Choosing a Plot for Your Timber Frame Self Build
When deciding upon the plot of land you wish to build your new timber frame home, whether it be a site you are looking to purchase or your own garden showing potential for building onto, there are a few important factors to take into account before instructing any building works to commence.
Vision are well versed in the many different scenarios self-builders face when choosing the ‘right plot’ for their project and we’ve put together the following guide to assist if you are uncertain on whether everything stacks up…
Questions to Ask About a Plot of Land for Self Build Timber Frame
- The first question to ask is whether the plot you are looking at is large enough for your proposed build?
- Are local properties with a similar design to the one you wish to complete in tune with the value you would expect?
- Checkout the neighbourhood and nearby properties to ensure they won’t be seen as ‘bad neighbours’ depending on their uses.
- Is the orientation good? Will the house receive lots of light and the garden good sunshine during the day?
- Is the land flat or is it on a slight incline or dip? Be aware that either of these may require significant excavations or make it difficult for plant and vehicles to access for deliveries etc.
- Be aware of overhead cables and trees surrounding the property, these would also impact on the design of the home as well as lifting equipment e.g. cranes.
- Does the plot have planning permission? If not is there outline planning permission? You can establish this by searching on the local planning council website.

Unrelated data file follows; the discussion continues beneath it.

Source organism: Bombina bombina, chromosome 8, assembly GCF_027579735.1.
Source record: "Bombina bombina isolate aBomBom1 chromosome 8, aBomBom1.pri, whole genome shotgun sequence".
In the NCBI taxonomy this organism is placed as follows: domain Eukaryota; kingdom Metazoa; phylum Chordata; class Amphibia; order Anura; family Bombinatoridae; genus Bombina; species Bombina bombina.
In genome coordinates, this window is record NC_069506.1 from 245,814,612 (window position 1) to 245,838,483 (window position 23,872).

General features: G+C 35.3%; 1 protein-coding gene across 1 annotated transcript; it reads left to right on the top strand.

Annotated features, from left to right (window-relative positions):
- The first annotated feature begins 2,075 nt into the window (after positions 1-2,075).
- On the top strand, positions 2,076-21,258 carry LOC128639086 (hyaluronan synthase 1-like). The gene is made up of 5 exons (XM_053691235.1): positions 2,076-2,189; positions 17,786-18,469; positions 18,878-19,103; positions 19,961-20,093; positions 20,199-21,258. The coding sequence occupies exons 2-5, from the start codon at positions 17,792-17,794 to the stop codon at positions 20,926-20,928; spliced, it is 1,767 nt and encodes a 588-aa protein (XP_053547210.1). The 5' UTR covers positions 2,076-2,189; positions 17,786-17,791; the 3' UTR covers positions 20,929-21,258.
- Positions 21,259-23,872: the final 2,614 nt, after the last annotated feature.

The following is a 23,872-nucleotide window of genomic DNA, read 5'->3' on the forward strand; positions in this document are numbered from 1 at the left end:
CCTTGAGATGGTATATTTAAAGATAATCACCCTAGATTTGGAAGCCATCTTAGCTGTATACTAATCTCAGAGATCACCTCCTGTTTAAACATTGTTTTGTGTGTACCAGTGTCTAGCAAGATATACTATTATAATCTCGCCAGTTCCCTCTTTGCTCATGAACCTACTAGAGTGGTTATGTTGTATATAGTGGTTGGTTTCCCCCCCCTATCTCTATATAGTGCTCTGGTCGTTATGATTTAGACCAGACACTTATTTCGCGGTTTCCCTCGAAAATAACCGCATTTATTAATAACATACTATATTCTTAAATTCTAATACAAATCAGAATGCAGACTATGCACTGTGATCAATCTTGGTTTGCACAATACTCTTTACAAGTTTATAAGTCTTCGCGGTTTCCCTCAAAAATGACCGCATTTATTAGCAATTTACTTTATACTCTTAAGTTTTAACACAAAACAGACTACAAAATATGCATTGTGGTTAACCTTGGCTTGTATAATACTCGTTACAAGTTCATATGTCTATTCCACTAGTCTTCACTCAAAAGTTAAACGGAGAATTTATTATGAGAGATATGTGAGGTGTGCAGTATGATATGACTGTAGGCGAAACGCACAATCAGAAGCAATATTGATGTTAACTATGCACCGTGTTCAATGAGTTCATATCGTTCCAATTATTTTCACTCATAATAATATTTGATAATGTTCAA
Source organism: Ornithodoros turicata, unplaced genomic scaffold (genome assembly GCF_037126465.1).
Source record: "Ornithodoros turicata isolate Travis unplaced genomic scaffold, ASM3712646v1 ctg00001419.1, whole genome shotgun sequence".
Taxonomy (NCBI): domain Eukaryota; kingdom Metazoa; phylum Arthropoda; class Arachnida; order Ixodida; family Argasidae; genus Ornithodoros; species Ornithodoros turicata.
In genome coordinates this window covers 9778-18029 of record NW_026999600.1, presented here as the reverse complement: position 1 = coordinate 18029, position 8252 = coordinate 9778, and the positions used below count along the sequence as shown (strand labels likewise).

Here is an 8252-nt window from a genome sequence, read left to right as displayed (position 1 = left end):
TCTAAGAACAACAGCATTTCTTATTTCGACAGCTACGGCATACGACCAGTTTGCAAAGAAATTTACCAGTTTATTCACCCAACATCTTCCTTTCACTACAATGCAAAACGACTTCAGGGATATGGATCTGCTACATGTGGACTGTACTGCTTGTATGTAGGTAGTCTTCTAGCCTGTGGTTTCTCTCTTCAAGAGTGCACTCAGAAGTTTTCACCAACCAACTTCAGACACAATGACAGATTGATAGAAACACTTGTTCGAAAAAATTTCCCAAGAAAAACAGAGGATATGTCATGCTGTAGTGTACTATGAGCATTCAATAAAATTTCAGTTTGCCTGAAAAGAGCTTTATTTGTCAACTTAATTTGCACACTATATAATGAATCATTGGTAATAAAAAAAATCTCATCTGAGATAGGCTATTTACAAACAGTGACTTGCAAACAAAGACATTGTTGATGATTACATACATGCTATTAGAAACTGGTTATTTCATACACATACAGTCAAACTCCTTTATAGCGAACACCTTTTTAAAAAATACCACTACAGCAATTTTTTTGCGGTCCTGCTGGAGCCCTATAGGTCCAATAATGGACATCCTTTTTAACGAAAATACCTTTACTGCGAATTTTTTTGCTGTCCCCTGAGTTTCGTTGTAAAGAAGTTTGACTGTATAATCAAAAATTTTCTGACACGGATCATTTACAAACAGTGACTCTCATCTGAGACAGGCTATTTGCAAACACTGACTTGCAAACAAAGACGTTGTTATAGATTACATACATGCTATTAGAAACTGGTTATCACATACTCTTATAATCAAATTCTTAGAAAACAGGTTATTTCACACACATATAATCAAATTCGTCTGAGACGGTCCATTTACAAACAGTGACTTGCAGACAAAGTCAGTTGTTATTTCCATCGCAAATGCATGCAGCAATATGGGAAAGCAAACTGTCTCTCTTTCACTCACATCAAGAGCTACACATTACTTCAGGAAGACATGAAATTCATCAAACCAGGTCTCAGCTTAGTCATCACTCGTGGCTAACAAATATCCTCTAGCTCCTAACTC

- If the site doesn’t have planning permission, is the site within a development boundary which you can find in the Local Plan or Neighbourhood Plan?
- Would a build on the land fit in with neighbouring properties or current character of the area?
- If there are neighbouring properties, would the new build compromise the light, outlook or privacy to their homes?
- Check the land isn’t in a conservation area or AONB (Area Of Outstanding Natural Beauty).
- Take advice from the local planning authority via a pre-application process or planning professional.
- Trees need to be taken into consideration with tree and arboricultural surveys undertaken if any trees are protected by TPO’s (Tree Preservation Order). You will want to ensure the plot isn’t within a conservation area as all trees will be protected and unable to be felled.
- Protected species of animals are bats, badgers, slow worms, adders, grass snakes and dormice. If there are signs these species are present than an ecological report will be required and these are sometimes season specific, so delays may occur.
- If the site is located within an area prone to flooding, then a positive flood risk assessment will need to be done to support your planning application.
- Assessing the ground conditions is important as you will need to know what the soil type is to determine the most suitable foundations for your build. Soil surveys will provide the information needed.
- Take into account the drainage and services (electricity, water, gas, and telephone/broadband) connections to the plot as any private systems or connections can be more costly.
- Legal considerations including who has right of access to the plot and if there is anyone else who owns access over the plot as well as any restrictive covenants dictating what or where you can build. Public footpaths and bridleways that could affect the projects progression with planning. These can all cause delays or additional costs, so need to be factored in when purchasing land.
If you have a plot of land that you are unsure whether to sell or build onto, speak to us directly as we can certainly advise and offer our services. Take a read (by click on one of the images below) of one of our blog posts on landowners and their plots potential as well as the different services we can offer.